There were 7 different types of rum we could sample. Two were good for mixing with punch elements (one Janet really liked had a subtle cocoa flavor), two were good for mixing with soda or other drinks, and 3 were good for sipping over ice. We bought a couple of bottles and brought them back to the ship, to bring home with us. But this was the last event on our schedule and we still had extra time on the clock. Rather than continue to sip rum, our driver took us for a more scenic drive back to the ship, including going to Grande Anse Beach. This is a 2 mile long stretch of beautiful white sand beach, and only the southern portion is really developed with hotels. We had a few minutes to walk on the beach - that is one of the last things Janet likes to do (followed only by drowning). After the rum tasting, one lady even tried walking in the water and said it was nice and warm. Our original larger bus could not have gotten down the narrow road and back, so we would have missed the beach if we hadn’t changed buses.

Our driver took us back to the port and we walked through the gauntlet of duty free shops before we got back to the ship. Under other circumstances that might have been interesting to look for souvenirs, but we were tired form the early morning start and we were hungry for lunch. We went to the cabin and David brought down a couple of plates of pizza from the Lido deck pizza stand. He also got some iced tea, and lemonade, plus a little dessert for our cabin lunch. Then it was time for a nap until we sailed.

About 1:45 they played the Love Boat chords from the ship’s horn, and off we went. Actually the echo of the notes from the hillside came back perfectly timed after our original notes, so that was cute. Then we rested until the next one of our Platinum Perks occurred today.

We received complimentary invitations to the Grapevine Wine Tasting in the Symphony Dining Room. At 2:45 we presented our invitation to the Maitre d’ and were seated at a table with 6 empty wine glasses each. They filled one with water, but we got samples of 2 whites, 2 reds, and 1 rose. They gave some basic instructions on how to evaluate each wine and then an explanation of the differences between the wines. Since Janet doesn’t like reds, she only got to try 3, but David got 7. By the end they were all tasting pretty good. In any case we’ve attended these samplings on other cruises and had to pay for admission, but as our perk, today was free – made the wines taste even better.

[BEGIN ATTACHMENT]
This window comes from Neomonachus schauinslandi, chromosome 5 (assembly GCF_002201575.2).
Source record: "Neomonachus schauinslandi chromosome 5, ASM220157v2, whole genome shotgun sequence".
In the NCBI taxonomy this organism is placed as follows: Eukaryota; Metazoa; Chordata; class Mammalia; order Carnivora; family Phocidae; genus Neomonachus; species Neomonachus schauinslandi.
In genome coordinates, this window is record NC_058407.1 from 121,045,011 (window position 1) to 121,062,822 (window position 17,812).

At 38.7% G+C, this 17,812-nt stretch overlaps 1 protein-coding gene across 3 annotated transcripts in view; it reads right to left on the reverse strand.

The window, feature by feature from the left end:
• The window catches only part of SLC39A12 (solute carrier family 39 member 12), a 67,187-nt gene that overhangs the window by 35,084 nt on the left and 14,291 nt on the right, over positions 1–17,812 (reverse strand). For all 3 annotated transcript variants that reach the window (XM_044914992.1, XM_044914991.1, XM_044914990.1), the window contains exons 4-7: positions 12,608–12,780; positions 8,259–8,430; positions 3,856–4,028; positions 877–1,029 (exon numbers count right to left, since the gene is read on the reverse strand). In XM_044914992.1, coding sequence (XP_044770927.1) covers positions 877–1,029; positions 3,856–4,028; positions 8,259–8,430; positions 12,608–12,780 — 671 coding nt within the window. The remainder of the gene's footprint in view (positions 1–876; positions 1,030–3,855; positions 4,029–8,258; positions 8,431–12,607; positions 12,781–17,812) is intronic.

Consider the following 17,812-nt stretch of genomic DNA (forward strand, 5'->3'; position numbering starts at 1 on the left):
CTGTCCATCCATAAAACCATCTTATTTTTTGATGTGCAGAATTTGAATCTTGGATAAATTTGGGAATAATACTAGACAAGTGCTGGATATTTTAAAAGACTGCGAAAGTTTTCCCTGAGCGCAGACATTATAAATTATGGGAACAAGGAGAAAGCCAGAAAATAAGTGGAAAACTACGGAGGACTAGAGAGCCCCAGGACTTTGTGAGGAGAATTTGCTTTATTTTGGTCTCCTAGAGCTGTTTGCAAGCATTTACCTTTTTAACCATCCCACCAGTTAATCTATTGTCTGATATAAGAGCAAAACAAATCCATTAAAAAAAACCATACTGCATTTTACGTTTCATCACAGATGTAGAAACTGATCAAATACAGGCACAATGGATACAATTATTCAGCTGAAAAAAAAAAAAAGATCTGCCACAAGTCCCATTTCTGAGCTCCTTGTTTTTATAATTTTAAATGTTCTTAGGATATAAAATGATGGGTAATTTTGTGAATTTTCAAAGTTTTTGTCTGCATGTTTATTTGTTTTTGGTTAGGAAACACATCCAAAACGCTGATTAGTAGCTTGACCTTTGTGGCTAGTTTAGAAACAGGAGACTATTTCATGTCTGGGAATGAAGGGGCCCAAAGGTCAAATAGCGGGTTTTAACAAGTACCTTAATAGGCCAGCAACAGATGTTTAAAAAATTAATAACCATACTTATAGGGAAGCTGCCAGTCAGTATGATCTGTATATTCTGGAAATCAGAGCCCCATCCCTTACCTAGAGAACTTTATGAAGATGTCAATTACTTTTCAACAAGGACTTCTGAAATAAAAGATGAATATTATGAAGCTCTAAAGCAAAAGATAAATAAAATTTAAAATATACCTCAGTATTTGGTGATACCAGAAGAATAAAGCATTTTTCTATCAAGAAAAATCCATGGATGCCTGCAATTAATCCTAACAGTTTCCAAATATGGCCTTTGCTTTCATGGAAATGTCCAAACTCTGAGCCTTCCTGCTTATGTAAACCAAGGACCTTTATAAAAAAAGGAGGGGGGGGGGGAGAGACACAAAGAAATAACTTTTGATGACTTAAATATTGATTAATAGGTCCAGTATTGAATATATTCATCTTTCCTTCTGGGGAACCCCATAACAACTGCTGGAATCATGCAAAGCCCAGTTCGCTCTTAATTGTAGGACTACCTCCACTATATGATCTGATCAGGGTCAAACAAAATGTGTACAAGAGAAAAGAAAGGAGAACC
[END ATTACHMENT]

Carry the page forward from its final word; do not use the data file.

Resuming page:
The really BIG Platinum Perk actually occurred yesterday evening but we did not notice it until this morning. We had sent a few shirts and slacks to the laundry service. This has been a self-wash activity for us on all the previous cruises and has taken time and money multiple times during the cruises, but today it was FREE and done by someone else! We actually brought enough clean clothes for this whole short cruise, but we used the service as a test before we go on the next longer cruise. Anyway, the cleaned clothes were put back in our closet while we were at dinner or the shows last night, but we didn’t notice them until today. FYI, these 6 items would have cost $25 if we were paying for their service.

We stayed in the cabin until dinner time. Janet watched a cooking show and David went out on the balcony to read for a while. We had gotten enough alcohol today already so we did not need any cocktails before dinner. We met the Demings at 5:30 in the dining room and again had a very enjoyable dinner. Janet’s entrée was the Sea Scallops while David had the trio of lamb, veal, and chicken. Jerry and Joyce each had the fried chicken (not KFC). Janet had the American shrimp cocktail (with red sauce) and David have Caribbean shrimp cocktail (with Caribbean salsa). We all got an intermezzo again today – this time it was orange sorbet. For dessert we each had the sampler trio of apple crisp, chocolate mousse and raspberry mousse.

After dinner we went back to our cabin instead of going to the theater. We aren’t especially interested in the song & dance production show but instead we went back to the Wheelhouse Bar later with Joyce to hear a performer doing “steel pan melodies”. It was actually very interesting. Now we are back in our cabin and ready to declare the day to be over. However David is feeling pretty foolish for missing some obvious photo opportunities (1) Janet and the peddle-cart yesterday, (2) pictures during the rum tasting – too busy drinking, and (3) at the wine tasting – forgot camera. Maybe tomorrow he will take better advantage of the photogenic events.

Before we close we wanted to thank Valerie for sending a picture of her kids playing with the icicles at our house – we hope they had a good time but that the icicles aren’t still there when we finally return. Good night.